For years, public health officials in the United States and around the world have been concerned about the rapid increase of type 1 diabetes. With the rise in the disease, scientists and researchers are at a loss when trying to identify a direct cause. One thing that many have questioned, however, is if changes in the environment or lifestyle can have a direct impact on the disease.
Research published in The Lancet Diabetes & Endocrinology examined whether environmental or lifestyle changes can be directly linked with an increase in diabetes in society.
“The incidence of type 1 diabetes has increased 3 percent per year over the past three decades. This increase is too rapid to be due to genetic factors, suggesting that environmental factors may play a role,” said Jill Norris, MPH, Ph.D., and lead author of the paper.
Norris, who is the professor and chair of epidemiology at the Colorado School of Public Health, along with her team, started by reviewing literature on environmental factors such as air pollution, childhood obesity, diet, the duration of breastfeeding, the introduction of cow’s milk, infections, and many others that showcase an impact on type 1 diabetes.
They followed up this research by looking at the prevalence of exposure over time while varying its annual increase under simulated scenarios. Using this simulated data, researchers concluded that if a single factor were to explain the changes in the incidence of type 1 diabetes, it would have to be very strongly associated with the disease.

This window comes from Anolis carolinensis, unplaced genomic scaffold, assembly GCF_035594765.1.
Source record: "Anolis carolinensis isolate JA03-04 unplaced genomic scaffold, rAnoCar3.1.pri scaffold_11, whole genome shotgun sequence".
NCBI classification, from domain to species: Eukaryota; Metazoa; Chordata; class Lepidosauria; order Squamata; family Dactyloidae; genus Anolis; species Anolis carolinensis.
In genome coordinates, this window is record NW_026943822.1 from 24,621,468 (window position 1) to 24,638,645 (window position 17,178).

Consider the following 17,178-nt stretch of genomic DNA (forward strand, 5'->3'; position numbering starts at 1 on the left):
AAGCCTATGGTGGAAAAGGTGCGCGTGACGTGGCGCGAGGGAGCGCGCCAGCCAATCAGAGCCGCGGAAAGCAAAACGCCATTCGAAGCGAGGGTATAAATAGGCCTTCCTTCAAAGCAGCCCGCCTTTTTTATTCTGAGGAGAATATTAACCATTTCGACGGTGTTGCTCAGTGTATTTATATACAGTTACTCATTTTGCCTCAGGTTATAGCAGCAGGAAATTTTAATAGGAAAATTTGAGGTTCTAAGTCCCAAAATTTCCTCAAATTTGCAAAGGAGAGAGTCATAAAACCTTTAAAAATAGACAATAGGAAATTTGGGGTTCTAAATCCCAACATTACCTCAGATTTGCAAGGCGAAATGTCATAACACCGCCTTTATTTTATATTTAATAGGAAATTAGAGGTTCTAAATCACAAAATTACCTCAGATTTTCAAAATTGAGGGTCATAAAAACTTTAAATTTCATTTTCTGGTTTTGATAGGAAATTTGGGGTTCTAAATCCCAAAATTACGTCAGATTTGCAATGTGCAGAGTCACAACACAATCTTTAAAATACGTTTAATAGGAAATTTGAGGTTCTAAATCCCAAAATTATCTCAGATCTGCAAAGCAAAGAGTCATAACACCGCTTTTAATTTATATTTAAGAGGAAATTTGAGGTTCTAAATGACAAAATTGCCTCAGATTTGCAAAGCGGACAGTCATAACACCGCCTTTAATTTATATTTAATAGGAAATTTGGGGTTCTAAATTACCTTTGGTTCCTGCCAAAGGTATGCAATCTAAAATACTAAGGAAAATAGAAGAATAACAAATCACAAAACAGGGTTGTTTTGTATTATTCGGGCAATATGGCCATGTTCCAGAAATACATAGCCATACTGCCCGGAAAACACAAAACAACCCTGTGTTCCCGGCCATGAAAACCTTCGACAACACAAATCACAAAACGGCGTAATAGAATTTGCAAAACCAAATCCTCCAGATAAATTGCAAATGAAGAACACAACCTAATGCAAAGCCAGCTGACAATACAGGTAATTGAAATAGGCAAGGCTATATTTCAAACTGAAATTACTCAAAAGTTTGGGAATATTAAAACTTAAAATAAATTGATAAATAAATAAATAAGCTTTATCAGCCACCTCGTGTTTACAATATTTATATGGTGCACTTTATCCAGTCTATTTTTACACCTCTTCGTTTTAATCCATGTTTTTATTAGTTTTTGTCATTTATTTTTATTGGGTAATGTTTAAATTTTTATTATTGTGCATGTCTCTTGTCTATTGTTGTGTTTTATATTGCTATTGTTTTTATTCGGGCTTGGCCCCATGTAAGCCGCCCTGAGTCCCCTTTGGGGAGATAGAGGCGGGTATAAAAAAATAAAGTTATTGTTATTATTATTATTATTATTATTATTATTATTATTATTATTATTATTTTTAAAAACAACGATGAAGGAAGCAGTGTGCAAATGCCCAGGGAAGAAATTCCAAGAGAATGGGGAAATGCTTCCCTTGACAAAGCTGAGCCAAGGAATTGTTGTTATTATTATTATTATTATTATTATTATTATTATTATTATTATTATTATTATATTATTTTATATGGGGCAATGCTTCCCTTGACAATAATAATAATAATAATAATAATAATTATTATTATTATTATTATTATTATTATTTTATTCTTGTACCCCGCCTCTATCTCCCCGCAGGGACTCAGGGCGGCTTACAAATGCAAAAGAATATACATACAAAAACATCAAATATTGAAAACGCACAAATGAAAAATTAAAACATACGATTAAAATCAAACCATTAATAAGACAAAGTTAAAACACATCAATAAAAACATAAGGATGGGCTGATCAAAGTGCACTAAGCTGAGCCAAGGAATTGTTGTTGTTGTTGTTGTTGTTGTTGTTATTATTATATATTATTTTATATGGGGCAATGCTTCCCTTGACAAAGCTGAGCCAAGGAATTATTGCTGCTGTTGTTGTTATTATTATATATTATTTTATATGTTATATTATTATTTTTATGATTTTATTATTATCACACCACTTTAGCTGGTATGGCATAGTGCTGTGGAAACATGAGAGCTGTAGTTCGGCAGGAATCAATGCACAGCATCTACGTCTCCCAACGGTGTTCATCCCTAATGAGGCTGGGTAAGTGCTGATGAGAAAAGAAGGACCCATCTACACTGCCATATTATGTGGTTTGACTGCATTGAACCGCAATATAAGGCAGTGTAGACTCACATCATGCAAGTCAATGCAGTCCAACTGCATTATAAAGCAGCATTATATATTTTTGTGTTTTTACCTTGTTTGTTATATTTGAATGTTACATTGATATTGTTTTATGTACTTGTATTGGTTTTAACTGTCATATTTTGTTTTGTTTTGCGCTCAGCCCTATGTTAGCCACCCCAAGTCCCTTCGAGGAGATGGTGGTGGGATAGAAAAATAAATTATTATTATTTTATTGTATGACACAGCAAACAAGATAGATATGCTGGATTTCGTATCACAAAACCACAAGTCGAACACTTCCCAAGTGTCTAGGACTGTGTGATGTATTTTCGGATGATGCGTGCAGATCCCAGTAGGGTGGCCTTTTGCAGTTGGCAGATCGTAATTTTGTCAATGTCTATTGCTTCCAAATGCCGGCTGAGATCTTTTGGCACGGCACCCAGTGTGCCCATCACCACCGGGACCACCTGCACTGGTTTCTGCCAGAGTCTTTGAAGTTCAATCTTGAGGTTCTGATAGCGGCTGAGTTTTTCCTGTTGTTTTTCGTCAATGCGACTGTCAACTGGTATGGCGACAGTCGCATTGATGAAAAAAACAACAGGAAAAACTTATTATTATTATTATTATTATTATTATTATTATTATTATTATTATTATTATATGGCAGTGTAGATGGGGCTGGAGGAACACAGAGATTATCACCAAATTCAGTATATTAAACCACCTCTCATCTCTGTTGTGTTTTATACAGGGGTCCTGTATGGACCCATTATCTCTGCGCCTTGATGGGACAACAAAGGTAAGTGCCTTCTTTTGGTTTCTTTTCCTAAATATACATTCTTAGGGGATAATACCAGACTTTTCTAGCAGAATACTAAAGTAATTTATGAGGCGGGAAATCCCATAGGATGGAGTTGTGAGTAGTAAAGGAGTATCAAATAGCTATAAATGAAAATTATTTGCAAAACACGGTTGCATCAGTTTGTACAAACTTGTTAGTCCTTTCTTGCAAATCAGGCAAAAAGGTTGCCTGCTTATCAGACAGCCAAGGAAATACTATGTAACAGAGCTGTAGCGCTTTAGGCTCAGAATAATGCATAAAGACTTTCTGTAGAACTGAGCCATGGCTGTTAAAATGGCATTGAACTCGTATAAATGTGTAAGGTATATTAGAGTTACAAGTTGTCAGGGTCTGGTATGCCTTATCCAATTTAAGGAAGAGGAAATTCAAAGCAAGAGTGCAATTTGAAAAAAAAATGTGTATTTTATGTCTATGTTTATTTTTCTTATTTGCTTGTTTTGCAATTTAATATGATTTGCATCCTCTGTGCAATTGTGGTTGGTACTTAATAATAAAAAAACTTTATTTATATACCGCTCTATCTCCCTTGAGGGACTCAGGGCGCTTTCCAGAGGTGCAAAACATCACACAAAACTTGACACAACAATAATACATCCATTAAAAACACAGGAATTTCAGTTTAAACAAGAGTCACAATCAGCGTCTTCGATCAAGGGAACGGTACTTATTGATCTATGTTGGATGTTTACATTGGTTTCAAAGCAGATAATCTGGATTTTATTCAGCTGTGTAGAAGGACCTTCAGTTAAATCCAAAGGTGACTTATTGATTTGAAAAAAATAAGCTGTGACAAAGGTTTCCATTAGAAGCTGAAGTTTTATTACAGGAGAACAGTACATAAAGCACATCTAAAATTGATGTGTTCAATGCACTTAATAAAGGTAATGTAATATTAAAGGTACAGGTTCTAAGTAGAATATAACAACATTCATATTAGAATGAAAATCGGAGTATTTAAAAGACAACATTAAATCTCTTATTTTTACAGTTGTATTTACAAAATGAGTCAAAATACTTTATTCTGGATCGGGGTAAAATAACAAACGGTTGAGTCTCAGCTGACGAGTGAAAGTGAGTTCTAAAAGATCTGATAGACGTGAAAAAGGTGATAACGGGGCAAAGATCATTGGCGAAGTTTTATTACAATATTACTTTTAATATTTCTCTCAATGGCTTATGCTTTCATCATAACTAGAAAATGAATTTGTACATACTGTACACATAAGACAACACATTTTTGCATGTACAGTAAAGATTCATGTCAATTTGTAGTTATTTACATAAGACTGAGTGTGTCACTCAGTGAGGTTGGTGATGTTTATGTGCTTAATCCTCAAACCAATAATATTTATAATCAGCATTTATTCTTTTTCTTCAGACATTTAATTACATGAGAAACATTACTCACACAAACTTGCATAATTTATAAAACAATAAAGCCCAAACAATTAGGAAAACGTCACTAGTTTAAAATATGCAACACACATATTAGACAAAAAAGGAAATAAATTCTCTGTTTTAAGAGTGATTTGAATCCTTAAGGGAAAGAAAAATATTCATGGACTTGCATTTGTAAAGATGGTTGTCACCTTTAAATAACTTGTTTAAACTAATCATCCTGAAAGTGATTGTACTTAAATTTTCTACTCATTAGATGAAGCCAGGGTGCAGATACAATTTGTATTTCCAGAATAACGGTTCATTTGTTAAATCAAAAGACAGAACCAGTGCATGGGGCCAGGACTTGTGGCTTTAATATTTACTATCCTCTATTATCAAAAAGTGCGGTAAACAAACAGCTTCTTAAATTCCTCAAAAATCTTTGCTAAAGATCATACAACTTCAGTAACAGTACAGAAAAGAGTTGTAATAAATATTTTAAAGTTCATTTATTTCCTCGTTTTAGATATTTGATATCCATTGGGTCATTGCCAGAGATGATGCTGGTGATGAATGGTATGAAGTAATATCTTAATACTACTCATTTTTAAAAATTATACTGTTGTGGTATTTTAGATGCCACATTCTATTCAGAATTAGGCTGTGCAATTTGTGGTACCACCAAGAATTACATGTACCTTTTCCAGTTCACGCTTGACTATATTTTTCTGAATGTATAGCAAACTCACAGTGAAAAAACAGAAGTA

These simulated scenarios found that an environmental factor that could increase diabetes at such a consistent rate would have to carry a relative risk of 5 to explain an approximately 3 percent annual increase in the incidence of type 1 diabetes. However, when examining the factors, most showed a small relative risk of only 2 or lower.
Several Factors Associated with Diabetes
“While several factors have been associated with type 1 diabetes, none of the associations are of a magnitude that can explain the rapid increase in incidence alone,” Norris said. “Moreover, evidence of the changing prevalence of these same exposures over time is not convincing nor consistent.”
Although this study was not able to prove that any single specific environmental factor was the cause of the increase in type 1 diabetes, it did show multiple factors are to blame. Researchers do warn that the factors examined could have been underestimated due to exposure measurement error or mismodeling of complex exposure-time-response relationships.
Researchers concluded that environmental exposure along with lifestyle changes over time could lead future studies to show the impact it has on the rise of type 1 diabetes. This information is important because of the implications for prevention. They hope that over time, they will be better able to understand the excessive increase in type 1 diabetes.